HONOLULU (KHON2) — What better way to celebrate our planet on Earth Day than taking care of our environment? You could always help send earth’s kids to college.

To figure out doing both simultaneously must take a billionaire entrepreneur, like Hawaii residents Larry Ellison or Mark Zuckerberg. How about Jeff Bezos? None of them have come up with an idea quite like 14-year-old local boy Genshu Price.

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Earth Day brought Genshu to one of Hawaii’s pristine landscapes, Kualoa Ranch. There Genshu and his non-profit Bottles4College teamed up with 4Ocean for a recycling and educational drive.

Bottles4College is a program that Price started when he was 10-years-old in hopes of one day paying his way to college. After his first load to recycle only netted $14, Genshu realized he needed to scale his project.

“He’s a smart kid he was doing the math, he was like ‘oh it’s going to take me so long dad!'” Genshu’s dad Mike said.

Initially, the goal was to collect a million cans and bottles.

“After the first drop off, I realized a couple of things, one it would take me forever to get remotely close to a million cans and bottles. And two this could be so much more,” Genshu said.

More became donating the proceeds to others by getting the community involved with weekend events. Genshu has made $30,000 so far from recycling and donations. The new goal has become getting a couple of Hawaii students every year a full ride at a four-year university.

“Education does matter, the environment does matter,” Genshu said. “There are still those fundamentals that you need to have, and I want to help those that want to go to college but really can’t,”

Being that each can or bottle is 5 cents, Genshu’s 500,000 bottles and cans collected so far have only made a dent in his lofty goal.

“We’ve been trying to get more grants as we enter our second year of incorporation. That way we’re able to expand and go to that part where we can go to our goal of collecting two to four million cans and bottles each year. So annually one to two Hawaii students can get a full four-year ride to college,” Genshu said.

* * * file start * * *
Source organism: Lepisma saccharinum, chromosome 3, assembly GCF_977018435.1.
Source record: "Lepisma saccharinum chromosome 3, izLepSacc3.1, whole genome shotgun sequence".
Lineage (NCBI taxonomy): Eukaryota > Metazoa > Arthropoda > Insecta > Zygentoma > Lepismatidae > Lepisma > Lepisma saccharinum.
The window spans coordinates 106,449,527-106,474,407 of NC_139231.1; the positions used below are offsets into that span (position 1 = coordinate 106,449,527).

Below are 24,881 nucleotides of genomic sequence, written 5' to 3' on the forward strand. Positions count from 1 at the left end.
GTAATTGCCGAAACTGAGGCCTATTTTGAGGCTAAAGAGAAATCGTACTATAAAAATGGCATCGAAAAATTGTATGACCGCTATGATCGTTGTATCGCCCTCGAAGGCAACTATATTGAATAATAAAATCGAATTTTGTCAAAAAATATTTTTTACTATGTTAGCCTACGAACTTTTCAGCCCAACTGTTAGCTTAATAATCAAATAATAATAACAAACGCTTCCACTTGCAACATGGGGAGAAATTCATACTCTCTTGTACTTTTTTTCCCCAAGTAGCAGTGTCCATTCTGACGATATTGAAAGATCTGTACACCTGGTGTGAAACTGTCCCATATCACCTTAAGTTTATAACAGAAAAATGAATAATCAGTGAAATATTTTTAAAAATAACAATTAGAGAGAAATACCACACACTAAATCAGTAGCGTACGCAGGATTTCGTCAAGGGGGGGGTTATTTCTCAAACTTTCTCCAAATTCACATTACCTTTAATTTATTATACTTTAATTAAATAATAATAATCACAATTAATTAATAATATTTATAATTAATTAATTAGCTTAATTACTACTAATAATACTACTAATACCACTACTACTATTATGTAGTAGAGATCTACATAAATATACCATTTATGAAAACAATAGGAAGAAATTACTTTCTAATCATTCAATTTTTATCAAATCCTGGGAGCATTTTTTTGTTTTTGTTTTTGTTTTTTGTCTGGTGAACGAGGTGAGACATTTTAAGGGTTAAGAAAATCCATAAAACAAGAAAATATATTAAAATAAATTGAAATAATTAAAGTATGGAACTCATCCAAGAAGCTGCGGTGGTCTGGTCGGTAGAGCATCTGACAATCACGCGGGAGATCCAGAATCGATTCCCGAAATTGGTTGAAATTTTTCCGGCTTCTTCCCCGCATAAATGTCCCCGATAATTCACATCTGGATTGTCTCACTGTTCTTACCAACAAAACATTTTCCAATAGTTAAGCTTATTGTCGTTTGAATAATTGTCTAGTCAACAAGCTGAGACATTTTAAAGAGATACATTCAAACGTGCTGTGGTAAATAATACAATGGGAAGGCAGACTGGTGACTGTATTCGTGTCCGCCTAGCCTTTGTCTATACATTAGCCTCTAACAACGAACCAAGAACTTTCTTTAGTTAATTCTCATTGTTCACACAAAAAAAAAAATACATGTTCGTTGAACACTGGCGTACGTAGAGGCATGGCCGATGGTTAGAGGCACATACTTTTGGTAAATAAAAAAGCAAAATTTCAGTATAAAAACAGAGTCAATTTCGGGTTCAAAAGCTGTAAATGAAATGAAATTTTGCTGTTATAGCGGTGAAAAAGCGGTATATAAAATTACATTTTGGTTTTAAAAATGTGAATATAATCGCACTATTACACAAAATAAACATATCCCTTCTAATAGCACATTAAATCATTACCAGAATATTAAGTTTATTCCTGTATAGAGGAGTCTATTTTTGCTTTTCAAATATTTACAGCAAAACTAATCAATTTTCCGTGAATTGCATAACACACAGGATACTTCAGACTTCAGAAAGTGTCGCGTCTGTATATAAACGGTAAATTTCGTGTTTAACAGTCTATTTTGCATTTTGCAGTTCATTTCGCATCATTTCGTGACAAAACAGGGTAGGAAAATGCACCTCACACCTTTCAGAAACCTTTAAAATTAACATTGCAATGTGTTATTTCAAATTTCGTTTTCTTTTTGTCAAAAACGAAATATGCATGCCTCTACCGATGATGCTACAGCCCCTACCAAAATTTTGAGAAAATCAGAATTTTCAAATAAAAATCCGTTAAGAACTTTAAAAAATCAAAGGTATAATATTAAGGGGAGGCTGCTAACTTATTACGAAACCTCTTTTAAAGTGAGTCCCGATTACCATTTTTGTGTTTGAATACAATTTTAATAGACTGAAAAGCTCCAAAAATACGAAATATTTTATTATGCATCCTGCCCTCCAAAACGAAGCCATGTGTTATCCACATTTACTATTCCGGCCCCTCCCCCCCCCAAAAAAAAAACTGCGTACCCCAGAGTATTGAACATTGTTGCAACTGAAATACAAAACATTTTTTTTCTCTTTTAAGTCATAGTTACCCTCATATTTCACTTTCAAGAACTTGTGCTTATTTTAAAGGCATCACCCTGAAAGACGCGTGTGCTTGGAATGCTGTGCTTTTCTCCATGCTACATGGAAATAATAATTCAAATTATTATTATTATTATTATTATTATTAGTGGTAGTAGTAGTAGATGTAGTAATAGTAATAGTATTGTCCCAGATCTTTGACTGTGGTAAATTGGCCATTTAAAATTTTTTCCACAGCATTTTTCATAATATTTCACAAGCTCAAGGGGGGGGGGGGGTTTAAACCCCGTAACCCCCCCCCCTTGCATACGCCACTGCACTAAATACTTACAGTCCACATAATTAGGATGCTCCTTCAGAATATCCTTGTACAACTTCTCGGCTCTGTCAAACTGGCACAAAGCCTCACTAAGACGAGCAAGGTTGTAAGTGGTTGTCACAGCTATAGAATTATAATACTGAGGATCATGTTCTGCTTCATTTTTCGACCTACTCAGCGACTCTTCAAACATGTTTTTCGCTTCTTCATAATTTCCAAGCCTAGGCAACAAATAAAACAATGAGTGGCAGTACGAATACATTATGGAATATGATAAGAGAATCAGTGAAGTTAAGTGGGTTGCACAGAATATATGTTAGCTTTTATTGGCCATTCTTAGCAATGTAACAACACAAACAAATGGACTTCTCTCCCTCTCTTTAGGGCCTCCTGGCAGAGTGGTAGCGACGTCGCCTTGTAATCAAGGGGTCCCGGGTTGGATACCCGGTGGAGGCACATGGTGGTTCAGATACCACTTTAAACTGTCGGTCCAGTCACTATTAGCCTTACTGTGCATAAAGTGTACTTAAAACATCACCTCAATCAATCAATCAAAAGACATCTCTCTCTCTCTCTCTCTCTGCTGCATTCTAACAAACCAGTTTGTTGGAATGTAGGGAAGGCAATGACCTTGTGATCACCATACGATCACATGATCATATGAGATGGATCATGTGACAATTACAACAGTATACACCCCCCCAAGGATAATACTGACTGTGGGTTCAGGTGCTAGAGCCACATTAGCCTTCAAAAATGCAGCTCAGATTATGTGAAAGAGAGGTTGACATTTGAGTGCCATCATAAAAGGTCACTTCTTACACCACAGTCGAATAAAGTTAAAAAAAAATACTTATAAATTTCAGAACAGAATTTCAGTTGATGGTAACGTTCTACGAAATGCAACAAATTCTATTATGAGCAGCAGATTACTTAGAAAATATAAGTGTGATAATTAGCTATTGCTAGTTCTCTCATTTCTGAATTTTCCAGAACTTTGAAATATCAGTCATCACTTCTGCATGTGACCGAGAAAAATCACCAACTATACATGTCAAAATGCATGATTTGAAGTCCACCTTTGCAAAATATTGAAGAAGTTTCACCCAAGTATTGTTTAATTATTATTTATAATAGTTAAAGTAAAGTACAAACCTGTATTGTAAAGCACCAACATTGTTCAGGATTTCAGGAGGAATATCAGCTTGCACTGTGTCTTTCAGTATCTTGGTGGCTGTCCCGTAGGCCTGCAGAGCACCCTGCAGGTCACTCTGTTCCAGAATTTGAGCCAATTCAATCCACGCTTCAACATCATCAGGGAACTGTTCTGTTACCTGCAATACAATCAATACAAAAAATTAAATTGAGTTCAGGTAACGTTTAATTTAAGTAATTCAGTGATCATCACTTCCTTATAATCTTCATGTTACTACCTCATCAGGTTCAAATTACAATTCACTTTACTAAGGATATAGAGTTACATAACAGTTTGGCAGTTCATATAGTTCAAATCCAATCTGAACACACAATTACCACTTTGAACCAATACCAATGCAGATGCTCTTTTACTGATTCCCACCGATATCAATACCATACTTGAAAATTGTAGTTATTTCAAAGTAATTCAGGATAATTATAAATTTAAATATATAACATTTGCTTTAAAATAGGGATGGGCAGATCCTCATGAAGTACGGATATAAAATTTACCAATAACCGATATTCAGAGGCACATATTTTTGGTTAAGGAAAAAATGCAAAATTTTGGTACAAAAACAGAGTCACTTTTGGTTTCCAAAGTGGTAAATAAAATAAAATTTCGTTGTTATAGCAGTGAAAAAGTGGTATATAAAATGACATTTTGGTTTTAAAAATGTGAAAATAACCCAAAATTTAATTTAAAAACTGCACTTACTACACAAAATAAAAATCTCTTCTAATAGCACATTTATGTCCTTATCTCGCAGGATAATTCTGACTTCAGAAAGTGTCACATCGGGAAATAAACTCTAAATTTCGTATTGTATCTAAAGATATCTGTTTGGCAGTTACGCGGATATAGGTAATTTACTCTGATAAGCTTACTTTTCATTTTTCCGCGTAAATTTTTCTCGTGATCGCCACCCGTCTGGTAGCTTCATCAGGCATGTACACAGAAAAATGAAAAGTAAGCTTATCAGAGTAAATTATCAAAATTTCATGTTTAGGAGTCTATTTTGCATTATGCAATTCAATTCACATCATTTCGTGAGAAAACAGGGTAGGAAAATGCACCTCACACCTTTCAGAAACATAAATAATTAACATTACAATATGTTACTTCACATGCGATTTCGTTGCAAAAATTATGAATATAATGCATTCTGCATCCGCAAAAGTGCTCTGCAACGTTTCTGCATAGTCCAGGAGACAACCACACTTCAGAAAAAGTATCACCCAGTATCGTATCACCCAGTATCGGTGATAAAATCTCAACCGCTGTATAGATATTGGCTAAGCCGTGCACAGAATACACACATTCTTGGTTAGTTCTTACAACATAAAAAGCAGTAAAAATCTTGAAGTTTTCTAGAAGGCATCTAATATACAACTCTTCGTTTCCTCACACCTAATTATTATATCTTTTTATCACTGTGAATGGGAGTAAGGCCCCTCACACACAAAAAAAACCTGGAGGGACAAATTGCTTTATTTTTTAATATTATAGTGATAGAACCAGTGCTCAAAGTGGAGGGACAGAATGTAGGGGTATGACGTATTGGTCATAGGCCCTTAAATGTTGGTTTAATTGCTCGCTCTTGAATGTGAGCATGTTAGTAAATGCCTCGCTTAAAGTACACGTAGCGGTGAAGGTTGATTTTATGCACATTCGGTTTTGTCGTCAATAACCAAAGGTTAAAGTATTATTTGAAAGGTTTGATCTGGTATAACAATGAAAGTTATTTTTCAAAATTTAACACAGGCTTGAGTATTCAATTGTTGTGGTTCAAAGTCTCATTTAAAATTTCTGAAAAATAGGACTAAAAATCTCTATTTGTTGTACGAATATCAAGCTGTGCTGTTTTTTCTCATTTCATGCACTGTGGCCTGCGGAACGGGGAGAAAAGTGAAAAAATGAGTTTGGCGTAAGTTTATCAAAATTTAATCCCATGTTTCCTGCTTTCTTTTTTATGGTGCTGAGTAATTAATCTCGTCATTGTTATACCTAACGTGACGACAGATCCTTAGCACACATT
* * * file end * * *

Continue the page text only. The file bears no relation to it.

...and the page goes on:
It’s ingenuity and dedication that even some of the world’s wealthiest should aspire to. Genshu credits his mom and dad.

“We see that this is all part of his education as a whole, there’s so much that he is learning not just from the recycling and environmental point of thigs but also all of the social issues that he is aware of,” Genshu’s mom Maria said.

Maria brings the education, while Mike, who said he wasn’t afforded the financial possibility of attending college, instills the work ethic.

“Making sure that what he signed up for he’s gotta continue it because he has a lot of people supporting him and volunteering time and giving money,” Mike said.

It’s not all work. Genshu is still a kid at heart and needs to be motivated from time to time. He loves basketball and has dreams of being a college hoops star. From bottles to buckets, he’s not taking no for an answer.

“That’s where that hope and inspiration dies where you think there’s no way. I want to show that there is a way,” Genshu said.

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Plans on who will be receiving scholarships are still in the works, but the Prices say that they plan on grades being criteria with a lottery to determine winners.